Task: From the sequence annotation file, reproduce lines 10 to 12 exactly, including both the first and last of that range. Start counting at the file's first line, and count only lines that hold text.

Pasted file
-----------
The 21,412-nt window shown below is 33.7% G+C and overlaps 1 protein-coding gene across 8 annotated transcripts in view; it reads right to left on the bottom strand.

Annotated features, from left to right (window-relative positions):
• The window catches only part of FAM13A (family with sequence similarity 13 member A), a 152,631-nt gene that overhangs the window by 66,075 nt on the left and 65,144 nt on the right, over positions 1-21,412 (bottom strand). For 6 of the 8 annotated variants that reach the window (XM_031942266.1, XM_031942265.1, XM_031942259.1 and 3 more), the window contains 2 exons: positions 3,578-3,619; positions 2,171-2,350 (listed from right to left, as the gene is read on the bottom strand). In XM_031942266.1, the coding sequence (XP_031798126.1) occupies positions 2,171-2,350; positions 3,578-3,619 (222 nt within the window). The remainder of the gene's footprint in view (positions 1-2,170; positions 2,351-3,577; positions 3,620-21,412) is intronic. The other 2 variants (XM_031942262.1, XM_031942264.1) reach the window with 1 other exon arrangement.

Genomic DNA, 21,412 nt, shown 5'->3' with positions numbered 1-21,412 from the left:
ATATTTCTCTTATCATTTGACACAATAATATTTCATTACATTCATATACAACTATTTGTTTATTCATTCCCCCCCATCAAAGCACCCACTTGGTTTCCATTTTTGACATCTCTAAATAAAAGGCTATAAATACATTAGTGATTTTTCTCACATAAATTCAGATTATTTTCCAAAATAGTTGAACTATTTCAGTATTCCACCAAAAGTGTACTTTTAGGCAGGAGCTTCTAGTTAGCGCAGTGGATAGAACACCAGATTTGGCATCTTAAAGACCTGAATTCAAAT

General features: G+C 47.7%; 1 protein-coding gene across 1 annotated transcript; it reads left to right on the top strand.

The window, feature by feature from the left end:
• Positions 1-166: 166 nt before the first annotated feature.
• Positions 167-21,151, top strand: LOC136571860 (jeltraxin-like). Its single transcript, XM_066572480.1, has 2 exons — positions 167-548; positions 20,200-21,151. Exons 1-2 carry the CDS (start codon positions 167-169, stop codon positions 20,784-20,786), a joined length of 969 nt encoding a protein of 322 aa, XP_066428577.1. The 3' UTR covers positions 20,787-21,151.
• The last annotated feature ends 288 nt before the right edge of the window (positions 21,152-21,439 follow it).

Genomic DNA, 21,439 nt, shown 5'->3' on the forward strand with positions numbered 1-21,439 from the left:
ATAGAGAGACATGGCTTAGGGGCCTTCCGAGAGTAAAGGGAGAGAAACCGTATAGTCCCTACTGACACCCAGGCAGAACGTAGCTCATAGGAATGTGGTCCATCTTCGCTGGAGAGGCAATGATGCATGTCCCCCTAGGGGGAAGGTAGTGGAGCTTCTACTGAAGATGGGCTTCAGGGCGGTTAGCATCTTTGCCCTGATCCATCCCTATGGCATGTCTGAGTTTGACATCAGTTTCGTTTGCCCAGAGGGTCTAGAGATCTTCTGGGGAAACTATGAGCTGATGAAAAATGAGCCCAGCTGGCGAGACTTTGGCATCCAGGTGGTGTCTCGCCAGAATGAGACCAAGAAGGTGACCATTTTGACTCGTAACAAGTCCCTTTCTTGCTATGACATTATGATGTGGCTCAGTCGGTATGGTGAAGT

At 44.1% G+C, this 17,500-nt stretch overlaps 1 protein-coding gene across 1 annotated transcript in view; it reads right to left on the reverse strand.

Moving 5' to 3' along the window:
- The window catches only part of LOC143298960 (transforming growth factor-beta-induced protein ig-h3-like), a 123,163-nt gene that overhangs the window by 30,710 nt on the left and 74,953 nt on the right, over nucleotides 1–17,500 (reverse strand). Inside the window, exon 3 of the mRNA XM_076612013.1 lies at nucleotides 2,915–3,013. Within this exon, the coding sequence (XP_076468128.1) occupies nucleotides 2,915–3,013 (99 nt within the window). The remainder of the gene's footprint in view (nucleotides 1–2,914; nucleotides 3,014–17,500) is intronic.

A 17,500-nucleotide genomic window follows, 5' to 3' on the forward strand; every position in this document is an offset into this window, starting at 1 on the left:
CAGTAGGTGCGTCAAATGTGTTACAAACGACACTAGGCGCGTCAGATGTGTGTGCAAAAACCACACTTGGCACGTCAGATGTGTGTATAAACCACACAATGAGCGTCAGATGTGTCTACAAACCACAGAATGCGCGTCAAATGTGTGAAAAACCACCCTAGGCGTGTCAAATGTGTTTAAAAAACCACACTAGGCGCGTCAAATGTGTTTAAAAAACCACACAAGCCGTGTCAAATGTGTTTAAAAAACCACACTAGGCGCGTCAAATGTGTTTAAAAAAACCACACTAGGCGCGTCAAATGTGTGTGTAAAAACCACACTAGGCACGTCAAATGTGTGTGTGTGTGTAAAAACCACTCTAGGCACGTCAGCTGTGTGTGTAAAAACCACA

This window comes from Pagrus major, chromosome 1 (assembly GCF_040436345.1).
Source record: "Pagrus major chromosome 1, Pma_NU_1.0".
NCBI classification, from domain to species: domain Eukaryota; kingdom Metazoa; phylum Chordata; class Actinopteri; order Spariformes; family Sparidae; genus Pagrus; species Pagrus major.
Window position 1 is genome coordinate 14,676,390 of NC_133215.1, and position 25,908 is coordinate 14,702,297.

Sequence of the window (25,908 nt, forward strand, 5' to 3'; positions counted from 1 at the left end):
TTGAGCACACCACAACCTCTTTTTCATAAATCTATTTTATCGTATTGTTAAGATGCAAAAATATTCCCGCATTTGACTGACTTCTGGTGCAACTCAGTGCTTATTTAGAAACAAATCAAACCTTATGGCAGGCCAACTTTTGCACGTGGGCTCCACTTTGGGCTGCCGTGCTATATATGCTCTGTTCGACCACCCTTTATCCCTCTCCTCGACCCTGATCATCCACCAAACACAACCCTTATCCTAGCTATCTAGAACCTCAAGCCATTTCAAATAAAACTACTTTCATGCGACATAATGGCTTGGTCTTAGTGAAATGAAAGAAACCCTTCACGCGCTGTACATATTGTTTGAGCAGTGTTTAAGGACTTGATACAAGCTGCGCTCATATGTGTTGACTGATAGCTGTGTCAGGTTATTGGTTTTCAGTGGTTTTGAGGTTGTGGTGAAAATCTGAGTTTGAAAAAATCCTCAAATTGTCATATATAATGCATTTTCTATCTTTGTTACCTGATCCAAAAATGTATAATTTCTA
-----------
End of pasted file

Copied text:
• The last annotated feature ends 288 nt before the right edge of the window (positions 21,152-21,439 follow it).

Genomic DNA, 21,439 nt, shown 5'->3' on the forward strand with positions numbered 1-21,439 from the left:
ATAGAGAGACATGGCTTAGGGGCCTTCCGAGAGTAAAGGGAGAGAAACCGTATAGTCCCTACTGACACCCAGGCAGAACGTAGCTCATAGGAATGTGGTCCATCTTCGCTGGAGAGGCAATGATGCATGTCCCCCTAGGGGGAAGGTAGTGGAGCTTCTACTGAAGATGGGCTTCAGGGCGGTTAGCATCTTTGCCCTGATCCATCCCTATGGCATGTCTGAGTTTGACATCAGTTTCGTTTGCCCAGAGGGTCTAGAGATCTTCTGGGGAAACTATGAGCTGATGAAAAATGAGCCCAGCTGGCGAGACTTTGGCATCCAGGTGGTGTCTCGCCAGAATGAGACCAAGAAGGTGACCATTTTGACTCGTAACAAGTCCCTTTCTTGCTATGACATTATGATGTGGCTCAGTCGGTATGGTGAAGT